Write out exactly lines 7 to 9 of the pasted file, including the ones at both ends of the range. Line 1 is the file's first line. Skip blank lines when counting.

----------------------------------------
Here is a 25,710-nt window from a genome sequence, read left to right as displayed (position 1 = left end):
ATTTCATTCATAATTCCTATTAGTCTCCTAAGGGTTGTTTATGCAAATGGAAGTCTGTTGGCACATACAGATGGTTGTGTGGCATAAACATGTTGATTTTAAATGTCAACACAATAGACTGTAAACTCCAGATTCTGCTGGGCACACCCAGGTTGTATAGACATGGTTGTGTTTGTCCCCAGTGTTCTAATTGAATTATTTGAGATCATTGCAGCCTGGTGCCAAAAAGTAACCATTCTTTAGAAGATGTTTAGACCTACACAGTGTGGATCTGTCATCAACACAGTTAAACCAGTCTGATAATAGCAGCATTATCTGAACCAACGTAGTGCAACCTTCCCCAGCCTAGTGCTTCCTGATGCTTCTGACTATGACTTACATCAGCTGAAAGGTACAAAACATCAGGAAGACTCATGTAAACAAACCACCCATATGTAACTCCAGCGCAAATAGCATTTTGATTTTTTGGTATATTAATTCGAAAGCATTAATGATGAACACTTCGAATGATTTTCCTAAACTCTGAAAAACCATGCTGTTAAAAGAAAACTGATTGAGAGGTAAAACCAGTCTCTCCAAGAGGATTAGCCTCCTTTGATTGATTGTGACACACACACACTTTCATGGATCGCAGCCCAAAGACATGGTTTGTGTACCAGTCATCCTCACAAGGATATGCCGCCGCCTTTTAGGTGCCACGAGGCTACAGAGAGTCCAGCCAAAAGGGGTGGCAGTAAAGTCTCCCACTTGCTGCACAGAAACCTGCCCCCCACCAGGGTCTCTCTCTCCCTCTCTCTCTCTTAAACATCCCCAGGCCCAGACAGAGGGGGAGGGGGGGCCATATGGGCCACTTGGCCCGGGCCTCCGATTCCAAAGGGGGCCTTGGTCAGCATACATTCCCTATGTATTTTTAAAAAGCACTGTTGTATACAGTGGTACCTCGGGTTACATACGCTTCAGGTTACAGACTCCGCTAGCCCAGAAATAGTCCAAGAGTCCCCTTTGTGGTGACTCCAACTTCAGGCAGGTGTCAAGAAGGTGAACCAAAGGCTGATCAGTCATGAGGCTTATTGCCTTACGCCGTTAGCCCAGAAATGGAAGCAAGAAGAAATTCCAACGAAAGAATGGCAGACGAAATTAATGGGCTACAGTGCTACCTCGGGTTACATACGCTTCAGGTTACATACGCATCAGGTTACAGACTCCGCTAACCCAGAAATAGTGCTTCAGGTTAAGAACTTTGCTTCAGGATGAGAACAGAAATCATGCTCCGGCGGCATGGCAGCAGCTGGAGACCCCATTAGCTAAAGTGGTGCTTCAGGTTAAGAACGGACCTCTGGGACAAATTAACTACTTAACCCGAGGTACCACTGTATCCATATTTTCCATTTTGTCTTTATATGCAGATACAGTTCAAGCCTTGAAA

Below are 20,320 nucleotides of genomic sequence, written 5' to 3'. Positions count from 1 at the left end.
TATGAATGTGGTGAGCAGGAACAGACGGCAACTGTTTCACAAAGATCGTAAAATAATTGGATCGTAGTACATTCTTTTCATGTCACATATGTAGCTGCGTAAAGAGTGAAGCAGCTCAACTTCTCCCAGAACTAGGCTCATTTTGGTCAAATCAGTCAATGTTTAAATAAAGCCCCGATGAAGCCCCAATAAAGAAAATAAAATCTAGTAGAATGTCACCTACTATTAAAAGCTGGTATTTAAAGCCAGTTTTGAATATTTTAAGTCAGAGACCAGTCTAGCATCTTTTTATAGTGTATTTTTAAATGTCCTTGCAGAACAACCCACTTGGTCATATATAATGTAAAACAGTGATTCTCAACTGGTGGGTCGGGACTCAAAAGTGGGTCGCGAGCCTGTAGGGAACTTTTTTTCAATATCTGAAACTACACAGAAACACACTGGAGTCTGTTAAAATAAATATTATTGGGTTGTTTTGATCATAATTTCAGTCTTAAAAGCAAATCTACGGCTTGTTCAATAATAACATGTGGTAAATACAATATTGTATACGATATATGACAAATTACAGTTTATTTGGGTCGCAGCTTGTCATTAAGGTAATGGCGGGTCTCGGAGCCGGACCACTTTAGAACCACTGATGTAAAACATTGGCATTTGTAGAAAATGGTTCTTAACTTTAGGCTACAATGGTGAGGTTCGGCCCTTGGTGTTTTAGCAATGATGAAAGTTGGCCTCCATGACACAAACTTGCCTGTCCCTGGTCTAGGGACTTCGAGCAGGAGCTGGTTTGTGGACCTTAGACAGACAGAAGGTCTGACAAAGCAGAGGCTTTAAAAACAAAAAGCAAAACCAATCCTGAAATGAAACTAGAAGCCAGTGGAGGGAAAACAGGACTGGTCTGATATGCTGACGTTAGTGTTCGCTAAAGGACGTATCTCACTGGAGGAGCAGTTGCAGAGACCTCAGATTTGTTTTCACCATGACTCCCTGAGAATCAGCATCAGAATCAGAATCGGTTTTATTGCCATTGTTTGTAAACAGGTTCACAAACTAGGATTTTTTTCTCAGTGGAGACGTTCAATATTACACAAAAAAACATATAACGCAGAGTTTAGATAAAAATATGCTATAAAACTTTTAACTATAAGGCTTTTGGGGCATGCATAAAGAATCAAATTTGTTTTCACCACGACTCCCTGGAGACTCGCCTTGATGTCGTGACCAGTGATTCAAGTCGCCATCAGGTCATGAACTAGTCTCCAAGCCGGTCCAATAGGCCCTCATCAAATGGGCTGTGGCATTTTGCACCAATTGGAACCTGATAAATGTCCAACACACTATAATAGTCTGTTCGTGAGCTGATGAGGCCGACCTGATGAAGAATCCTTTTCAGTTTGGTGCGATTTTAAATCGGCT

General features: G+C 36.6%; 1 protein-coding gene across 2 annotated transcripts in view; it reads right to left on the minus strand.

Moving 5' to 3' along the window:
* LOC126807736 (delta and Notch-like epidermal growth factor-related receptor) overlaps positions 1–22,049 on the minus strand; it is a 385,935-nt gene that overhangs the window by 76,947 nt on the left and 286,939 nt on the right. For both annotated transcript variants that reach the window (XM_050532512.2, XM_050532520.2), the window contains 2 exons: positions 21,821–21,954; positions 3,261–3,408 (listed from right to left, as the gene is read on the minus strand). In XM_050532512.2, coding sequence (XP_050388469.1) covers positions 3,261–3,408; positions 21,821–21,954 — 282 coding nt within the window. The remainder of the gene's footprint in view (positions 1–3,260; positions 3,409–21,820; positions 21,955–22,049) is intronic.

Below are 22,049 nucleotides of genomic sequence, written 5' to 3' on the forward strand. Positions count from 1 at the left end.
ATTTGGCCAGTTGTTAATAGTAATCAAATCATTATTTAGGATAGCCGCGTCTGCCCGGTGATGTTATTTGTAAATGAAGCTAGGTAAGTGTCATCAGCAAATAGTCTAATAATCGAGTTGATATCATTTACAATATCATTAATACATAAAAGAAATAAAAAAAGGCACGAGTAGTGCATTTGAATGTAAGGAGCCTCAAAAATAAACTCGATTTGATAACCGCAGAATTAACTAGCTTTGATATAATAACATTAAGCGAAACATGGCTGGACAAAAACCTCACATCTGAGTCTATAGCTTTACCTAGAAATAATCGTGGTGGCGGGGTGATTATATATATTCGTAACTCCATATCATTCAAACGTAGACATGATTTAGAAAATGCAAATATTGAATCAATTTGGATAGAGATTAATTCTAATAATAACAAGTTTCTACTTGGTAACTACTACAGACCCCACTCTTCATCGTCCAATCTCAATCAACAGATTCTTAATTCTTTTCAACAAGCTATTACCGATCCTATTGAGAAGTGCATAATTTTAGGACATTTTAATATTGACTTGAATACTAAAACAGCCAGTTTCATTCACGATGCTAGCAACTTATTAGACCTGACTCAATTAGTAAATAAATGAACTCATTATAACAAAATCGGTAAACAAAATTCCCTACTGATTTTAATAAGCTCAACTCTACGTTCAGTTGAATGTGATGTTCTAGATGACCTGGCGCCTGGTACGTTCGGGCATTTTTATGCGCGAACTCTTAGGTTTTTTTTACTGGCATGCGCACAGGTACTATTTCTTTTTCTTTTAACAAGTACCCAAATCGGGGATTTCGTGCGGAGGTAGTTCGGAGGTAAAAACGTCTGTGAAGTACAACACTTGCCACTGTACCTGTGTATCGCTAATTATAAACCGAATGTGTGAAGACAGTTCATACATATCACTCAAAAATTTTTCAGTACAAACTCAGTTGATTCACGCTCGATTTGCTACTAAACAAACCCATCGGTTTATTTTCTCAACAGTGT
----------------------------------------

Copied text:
* LOC126807736 (delta and Notch-like epidermal growth factor-related receptor) overlaps positions 1–22,049 on the minus strand; it is a 385,935-nt gene that overhangs the window by 76,947 nt on the left and 286,939 nt on the right. For both annotated transcript variants that reach the window (XM_050532512.2, XM_050532520.2), the window contains 2 exons: positions 21,821–21,954; positions 3,261–3,408 (listed from right to left, as the gene is read on the minus strand). In XM_050532512.2, coding sequence (XP_050388469.1) covers positions 3,261–3,408; positions 21,821–21,954 — 282 coding nt within the window. The remainder of the gene's footprint in view (positions 1–3,260; positions 3,409–21,820; positions 21,955–22,049) is intronic.

Below are 22,049 nucleotides of genomic sequence, written 5' to 3' on the forward strand. Positions count from 1 at the left end.
ATTTGGCCAGTTGTTAATAGTAATCAAATCATTATTTAGGATAGCCGCGTCTGCCCGGTGATGTTATTTGTAAATGAAGCTAGGTAAGTGTCATCAGCAAATAGTCTAATAATCGAGTTGATATCATTTACAATATCATTAATACATAAAAGAAATAAAAAAAGGCACGAGTAGTGCATTTGAATGTAAGGAGCCTCAAAAATAAACTCGATTTGATAACCGCAGAATTAACTAGCTTTGATATAATAACATTAAGCGAAACATGGCTGGACAAAAACCTCACATCTGAGTCTATAGCTTTACCTAGAAATAATCGTGGTGGCGGGGTGATTATATATATTCGTAACTCCATATCATTCAAACGTAGACATGATTTAGAAAATGCAAATATTGAATCAATTTGGATAGAGATTAATTCTAATAATAACAAGTTTCTACTTGGTAACTACTACAGACCCCACTCTTCATCGTCCAATCTCAATCAACAGATTCTTAATTCTTTTCAACAAGCTATTACCGATCCTATTGAGAAGTGCATAATTTTAGGACATTTTAATATTGACTTGAATACTAAAACAGCCAGTTTCATTCACGATGCTAGCAACTTATTAGACCTGACTCAATTAGTAAATAAATGAACTCATTATAACAAAATCGGTAAACAAAATTCCCTACTGATTTTAATAAGCTCAACTCTACGTTCAGTTGAATGTGATGTTCTAGATGACCTGGCGCCTGGTACGTTCGGGCATTTTTATGCGCGAACTCTTAGGTTTTTTTTACTGGCATGCGCACAGGTACTATTTCTTTTTCTTTTAACAAGTACCCAAATCGGGGATTTCGTGCGGAGGTAGTTCGGAGGTAAAAACGTCTGTGAAGTACAACACTTGCCACTGTACCTGTGTATCGCTAATTATAAACCGAATGTGTGAAGACAGTTCATACATATCACTCAAAAATTTTTCAGTACAAACTCAGTTGATTCACGCTCGATTTGCTACTAAACAAACCCATCGGTTTATTTTCTCAACAGTGT